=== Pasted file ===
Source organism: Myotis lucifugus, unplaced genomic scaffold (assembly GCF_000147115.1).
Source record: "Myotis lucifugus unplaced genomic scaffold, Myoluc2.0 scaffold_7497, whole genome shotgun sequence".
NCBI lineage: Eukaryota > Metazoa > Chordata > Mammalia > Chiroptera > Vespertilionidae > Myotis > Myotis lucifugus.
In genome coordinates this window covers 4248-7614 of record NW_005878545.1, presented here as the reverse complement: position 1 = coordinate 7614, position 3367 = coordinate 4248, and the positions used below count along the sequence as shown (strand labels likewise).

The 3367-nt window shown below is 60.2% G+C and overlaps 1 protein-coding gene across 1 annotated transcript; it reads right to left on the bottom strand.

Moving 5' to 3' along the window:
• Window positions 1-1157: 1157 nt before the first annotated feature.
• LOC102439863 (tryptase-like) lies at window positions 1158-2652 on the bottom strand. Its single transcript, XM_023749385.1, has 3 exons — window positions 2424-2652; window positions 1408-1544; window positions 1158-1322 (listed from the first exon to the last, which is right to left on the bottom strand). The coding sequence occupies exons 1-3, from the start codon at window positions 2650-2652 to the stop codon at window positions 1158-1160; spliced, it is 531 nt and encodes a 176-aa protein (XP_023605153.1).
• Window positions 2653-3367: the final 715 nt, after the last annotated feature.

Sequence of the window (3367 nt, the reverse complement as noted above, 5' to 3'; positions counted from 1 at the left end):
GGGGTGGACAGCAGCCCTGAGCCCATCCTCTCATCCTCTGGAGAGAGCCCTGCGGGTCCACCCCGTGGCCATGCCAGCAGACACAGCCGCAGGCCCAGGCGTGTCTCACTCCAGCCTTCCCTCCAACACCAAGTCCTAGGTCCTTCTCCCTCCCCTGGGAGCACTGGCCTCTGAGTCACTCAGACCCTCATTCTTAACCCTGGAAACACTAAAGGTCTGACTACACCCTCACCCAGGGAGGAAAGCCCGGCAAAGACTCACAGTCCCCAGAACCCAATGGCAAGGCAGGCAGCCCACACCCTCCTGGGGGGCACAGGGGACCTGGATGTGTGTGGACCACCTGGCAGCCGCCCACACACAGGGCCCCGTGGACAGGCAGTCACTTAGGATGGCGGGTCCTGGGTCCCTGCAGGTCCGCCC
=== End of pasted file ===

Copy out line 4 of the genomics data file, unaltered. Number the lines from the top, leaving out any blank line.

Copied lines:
In genome coordinates this window covers 4248-7614 of record NW_005878545.1, presented here as the reverse complement: position 1 = coordinate 7614, position 3367 = coordinate 4248, and the positions used below count along the sequence as shown (strand labels likewise).